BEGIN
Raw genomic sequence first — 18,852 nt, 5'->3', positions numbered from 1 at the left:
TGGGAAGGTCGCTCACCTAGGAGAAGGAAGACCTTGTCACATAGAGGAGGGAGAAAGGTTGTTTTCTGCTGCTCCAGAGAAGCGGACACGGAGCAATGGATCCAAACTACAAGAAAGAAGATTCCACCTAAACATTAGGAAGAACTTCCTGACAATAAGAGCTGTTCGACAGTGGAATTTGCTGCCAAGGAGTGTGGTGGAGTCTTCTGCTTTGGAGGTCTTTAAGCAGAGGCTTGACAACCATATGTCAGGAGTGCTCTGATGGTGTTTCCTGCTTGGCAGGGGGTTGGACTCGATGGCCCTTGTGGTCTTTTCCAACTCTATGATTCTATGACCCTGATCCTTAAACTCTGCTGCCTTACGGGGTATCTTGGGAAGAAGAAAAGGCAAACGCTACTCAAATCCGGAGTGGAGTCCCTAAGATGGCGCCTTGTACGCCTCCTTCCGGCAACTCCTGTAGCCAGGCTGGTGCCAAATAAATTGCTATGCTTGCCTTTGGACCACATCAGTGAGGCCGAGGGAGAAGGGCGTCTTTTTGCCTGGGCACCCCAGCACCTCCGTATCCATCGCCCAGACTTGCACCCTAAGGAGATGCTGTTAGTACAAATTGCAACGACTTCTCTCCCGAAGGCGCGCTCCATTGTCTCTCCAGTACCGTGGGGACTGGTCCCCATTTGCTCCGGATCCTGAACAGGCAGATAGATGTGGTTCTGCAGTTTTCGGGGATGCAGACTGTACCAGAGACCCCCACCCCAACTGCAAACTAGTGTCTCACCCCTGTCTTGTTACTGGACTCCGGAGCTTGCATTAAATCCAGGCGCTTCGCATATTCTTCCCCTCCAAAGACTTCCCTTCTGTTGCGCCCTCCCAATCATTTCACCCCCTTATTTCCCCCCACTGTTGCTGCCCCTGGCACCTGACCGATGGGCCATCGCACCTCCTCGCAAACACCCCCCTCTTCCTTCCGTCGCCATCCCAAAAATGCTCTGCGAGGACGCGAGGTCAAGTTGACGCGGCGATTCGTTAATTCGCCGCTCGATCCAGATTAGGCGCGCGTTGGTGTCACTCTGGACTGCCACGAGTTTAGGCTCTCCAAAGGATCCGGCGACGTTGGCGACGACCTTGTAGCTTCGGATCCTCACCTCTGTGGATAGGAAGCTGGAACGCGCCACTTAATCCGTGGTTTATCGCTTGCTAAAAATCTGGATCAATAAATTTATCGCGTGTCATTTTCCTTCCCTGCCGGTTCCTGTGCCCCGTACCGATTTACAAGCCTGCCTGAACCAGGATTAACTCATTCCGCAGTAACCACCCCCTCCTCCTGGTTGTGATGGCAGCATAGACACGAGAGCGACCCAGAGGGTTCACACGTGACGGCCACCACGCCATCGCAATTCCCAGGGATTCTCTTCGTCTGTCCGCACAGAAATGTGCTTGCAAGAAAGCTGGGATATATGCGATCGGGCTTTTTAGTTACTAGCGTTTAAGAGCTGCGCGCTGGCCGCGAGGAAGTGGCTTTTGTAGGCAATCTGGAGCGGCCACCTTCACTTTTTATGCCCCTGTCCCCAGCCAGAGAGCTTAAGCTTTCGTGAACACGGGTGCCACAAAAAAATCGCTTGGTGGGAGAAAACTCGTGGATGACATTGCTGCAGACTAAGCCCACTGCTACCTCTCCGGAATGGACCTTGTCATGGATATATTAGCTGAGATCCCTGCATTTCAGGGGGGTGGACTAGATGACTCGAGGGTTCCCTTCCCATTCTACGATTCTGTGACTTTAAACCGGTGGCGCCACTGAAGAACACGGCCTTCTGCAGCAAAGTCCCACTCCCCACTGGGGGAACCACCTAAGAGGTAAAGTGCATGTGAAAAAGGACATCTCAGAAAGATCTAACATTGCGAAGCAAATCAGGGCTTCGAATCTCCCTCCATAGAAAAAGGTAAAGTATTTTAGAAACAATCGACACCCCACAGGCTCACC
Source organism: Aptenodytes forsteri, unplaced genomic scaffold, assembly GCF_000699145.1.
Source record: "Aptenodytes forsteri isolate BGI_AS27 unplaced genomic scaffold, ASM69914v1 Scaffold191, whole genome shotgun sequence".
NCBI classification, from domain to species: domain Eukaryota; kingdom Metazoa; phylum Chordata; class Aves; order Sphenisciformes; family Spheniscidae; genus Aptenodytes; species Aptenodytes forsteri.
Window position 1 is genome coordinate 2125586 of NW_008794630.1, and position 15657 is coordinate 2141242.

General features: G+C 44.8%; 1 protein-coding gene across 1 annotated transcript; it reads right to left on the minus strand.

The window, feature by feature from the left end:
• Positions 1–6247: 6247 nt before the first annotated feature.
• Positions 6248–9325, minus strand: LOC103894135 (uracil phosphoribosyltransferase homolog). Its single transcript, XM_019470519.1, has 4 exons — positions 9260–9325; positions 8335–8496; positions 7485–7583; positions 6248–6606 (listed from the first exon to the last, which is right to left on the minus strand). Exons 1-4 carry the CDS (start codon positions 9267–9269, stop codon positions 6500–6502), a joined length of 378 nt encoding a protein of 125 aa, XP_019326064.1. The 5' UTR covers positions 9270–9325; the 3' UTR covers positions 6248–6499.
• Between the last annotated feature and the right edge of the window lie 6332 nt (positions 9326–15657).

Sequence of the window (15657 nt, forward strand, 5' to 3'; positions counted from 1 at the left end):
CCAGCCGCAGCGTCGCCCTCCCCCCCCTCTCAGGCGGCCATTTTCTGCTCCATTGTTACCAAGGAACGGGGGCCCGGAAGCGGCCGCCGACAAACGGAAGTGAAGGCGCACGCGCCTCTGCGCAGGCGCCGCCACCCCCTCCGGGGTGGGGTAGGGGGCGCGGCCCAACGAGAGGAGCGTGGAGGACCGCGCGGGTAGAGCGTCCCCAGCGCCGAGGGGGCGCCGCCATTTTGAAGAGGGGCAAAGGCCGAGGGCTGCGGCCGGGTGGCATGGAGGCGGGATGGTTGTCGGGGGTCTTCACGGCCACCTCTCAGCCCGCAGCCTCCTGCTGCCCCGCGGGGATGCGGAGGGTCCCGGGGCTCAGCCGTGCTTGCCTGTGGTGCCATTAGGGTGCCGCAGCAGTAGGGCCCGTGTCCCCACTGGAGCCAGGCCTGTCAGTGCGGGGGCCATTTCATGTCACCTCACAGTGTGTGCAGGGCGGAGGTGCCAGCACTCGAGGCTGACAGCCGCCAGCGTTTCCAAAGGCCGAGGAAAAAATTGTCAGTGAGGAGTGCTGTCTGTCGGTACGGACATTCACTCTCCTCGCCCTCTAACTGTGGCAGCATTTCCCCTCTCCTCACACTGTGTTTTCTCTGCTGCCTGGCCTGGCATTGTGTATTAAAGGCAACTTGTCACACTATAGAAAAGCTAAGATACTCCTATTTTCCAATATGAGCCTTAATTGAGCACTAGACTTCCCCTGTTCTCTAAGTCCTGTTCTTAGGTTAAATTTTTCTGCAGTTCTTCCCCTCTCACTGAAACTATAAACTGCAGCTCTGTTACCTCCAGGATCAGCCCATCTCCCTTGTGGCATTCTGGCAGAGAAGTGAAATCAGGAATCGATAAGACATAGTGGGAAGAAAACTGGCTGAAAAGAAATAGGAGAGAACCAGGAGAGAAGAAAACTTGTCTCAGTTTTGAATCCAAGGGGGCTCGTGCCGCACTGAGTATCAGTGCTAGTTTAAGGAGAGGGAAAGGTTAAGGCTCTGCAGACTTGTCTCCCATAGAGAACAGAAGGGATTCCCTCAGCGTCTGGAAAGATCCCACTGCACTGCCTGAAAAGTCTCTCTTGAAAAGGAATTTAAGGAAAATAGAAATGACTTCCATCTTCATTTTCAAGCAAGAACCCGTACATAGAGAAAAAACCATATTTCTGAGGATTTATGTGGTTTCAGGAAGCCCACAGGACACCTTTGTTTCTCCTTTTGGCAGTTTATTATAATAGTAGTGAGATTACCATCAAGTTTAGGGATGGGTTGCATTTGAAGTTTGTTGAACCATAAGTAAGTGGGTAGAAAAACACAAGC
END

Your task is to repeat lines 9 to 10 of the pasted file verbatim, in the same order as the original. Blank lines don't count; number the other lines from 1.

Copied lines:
• Positions 1–6247: 6247 nt before the first annotated feature.
• Positions 6248–9325, minus strand: LOC103894135 (uracil phosphoribosyltransferase homolog). Its single transcript, XM_019470519.1, has 4 exons — positions 9260–9325; positions 8335–8496; positions 7485–7583; positions 6248–6606 (listed from the first exon to the last, which is right to left on the minus strand). Exons 1-4 carry the CDS (start codon positions 9267–9269, stop codon positions 6500–6502), a joined length of 378 nt encoding a protein of 125 aa, XP_019326064.1. The 5' UTR covers positions 9270–9325; the 3' UTR covers positions 6248–6499.